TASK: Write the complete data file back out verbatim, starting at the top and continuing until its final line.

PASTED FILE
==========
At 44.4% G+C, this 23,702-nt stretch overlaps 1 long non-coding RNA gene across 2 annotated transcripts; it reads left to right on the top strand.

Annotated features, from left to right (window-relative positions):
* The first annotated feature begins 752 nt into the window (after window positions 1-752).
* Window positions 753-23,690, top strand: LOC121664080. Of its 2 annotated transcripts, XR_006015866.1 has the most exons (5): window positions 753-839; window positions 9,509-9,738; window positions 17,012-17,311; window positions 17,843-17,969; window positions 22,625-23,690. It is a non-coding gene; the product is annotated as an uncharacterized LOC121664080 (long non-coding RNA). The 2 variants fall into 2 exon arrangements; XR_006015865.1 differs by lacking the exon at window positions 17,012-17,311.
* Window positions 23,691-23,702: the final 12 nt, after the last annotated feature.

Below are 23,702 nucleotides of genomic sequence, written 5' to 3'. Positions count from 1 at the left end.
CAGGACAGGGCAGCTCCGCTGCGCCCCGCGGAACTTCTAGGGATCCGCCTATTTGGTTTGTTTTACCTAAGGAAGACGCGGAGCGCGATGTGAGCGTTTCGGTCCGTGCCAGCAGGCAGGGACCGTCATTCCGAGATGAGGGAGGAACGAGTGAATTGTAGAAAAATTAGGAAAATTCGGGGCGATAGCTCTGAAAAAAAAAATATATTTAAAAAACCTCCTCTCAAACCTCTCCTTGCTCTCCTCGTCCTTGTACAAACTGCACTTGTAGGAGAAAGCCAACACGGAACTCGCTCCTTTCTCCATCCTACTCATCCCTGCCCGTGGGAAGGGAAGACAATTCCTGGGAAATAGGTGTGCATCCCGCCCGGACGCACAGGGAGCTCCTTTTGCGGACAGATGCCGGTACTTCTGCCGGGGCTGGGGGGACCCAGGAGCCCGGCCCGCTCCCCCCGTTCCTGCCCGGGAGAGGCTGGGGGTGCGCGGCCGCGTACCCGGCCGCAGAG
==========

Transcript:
At 44.4% G+C, this 23,702-nt stretch overlaps 1 long non-coding RNA gene across 2 annotated transcripts; it reads left to right on the top strand.

Annotated features, from left to right (window-relative positions):
* The first annotated feature begins 752 nt into the window (after window positions 1-752).
* Window positions 753-23,690, top strand: LOC121664080. Of its 2 annotated transcripts, XR_006015866.1 has the most exons (5): window positions 753-839; window positions 9,509-9,738; window positions 17,012-17,311; window positions 17,843-17,969; window positions 22,625-23,690. It is a non-coding gene; the product is annotated as an uncharacterized LOC121664080 (long non-coding RNA). The 2 variants fall into 2 exon arrangements; XR_006015865.1 differs by lacking the exon at window positions 17,012-17,311.
* Window positions 23,691-23,702: the final 12 nt, after the last annotated feature.

Below are 23,702 nucleotides of genomic sequence, written 5' to 3'. Positions count from 1 at the left end.
CAGGACAGGGCAGCTCCGCTGCGCCCCGCGGAACTTCTAGGGATCCGCCTATTTGGTTTGTTTTACCTAAGGAAGACGCGGAGCGCGATGTGAGCGTTTCGGTCCGTGCCAGCAGGCAGGGACCGTCATTCCGAGATGAGGGAGGAACGAGTGAATTGTAGAAAAATTAGGAAAATTCGGGGCGATAGCTCTGAAAAAAAAAATATATTTAAAAAACCTCCTCTCAAACCTCTCCTTGCTCTCCTCGTCCTTGTACAAACTGCACTTGTAGGAGAAAGCCAACACGGAACTCGCTCCTTTCTCCATCCTACTCATCCCTGCCCGTGGGAAGGGAAGACAATTCCTGGGAAATAGGTGTGCATCCCGCCCGGACGCACAGGGAGCTCCTTTTGCGGACAGATGCCGGTACTTCTGCCGGGGCTGGGGGGACCCAGGAGCCCGGCCCGCTCCCCCCGTTCCTGCCCGGGAGAGGCTGGGGGTGCGCGGCCGCGTACCCGGCCGCAGAG